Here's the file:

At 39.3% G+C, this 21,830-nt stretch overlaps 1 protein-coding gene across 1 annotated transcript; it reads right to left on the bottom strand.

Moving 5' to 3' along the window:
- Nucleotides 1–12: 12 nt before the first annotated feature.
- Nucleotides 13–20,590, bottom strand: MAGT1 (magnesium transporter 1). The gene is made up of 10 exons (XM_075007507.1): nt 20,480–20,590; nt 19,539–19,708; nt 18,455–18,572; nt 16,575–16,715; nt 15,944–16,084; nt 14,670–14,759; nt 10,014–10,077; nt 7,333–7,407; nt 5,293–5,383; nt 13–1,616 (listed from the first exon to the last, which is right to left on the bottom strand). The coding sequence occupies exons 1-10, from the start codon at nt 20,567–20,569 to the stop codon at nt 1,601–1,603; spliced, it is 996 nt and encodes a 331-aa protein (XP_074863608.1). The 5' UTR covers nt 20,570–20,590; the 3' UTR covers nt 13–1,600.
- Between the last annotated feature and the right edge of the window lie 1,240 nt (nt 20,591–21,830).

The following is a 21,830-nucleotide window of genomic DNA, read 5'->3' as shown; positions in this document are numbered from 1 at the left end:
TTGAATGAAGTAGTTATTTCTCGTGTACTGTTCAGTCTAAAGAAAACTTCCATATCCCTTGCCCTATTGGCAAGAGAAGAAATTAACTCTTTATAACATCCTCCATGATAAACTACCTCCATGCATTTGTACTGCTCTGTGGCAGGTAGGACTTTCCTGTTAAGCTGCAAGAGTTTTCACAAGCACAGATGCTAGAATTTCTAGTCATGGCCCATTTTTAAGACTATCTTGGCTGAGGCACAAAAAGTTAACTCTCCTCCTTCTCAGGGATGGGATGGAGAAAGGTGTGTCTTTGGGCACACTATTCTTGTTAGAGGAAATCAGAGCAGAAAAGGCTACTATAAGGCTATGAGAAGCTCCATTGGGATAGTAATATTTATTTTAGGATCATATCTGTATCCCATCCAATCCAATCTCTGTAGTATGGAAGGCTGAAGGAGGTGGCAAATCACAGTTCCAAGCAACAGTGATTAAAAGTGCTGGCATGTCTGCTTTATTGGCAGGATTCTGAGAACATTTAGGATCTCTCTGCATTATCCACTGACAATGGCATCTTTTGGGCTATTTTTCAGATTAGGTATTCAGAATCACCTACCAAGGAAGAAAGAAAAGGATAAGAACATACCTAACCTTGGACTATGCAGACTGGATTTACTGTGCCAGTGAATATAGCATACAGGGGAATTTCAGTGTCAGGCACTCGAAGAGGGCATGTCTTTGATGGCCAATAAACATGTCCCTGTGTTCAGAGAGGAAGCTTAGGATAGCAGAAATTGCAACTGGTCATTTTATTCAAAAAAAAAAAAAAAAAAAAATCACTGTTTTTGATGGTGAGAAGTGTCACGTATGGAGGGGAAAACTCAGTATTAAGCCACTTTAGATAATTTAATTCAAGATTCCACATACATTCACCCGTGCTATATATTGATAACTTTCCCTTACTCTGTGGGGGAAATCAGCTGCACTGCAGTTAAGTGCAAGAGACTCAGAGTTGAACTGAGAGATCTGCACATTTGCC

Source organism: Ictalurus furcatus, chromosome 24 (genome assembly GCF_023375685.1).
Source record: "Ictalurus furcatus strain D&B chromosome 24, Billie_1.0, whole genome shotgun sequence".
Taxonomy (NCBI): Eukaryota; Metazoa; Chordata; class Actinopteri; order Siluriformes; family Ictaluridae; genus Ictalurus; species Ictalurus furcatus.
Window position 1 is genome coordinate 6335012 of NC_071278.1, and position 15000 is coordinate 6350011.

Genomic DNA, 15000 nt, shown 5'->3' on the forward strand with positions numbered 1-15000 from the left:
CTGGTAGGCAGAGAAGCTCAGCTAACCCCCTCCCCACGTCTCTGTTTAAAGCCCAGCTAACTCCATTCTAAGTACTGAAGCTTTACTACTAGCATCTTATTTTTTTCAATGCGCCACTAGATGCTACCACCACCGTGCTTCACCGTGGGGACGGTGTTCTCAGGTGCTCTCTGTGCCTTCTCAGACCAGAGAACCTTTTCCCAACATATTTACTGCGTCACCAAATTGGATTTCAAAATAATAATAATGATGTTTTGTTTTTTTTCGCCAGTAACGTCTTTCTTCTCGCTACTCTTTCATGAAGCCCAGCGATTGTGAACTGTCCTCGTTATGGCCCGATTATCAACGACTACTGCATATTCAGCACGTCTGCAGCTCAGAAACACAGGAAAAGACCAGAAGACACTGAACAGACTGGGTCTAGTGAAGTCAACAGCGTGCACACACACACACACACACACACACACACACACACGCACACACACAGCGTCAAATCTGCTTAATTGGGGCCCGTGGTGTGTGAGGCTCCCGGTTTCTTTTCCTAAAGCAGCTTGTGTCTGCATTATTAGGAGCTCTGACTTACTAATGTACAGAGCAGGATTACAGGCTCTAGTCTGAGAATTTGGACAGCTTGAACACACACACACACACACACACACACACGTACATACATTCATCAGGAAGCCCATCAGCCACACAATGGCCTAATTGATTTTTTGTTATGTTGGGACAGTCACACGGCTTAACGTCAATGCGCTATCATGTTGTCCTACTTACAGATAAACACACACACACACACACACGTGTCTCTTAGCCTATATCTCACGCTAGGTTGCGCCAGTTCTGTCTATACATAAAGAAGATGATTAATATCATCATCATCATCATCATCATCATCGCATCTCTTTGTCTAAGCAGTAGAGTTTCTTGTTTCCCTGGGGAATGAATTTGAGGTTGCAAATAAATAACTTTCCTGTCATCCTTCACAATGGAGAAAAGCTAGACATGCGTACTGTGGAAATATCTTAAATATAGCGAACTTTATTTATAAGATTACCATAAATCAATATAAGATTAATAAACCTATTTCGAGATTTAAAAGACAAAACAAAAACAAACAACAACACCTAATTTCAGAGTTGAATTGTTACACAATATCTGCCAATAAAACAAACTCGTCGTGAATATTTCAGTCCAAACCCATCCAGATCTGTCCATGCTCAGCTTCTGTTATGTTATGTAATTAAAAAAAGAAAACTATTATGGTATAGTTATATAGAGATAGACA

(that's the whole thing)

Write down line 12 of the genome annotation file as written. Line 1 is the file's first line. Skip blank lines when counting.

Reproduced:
Genomic DNA, 15000 nt, shown 5'->3' on the forward strand with positions numbered 1-15000 from the left: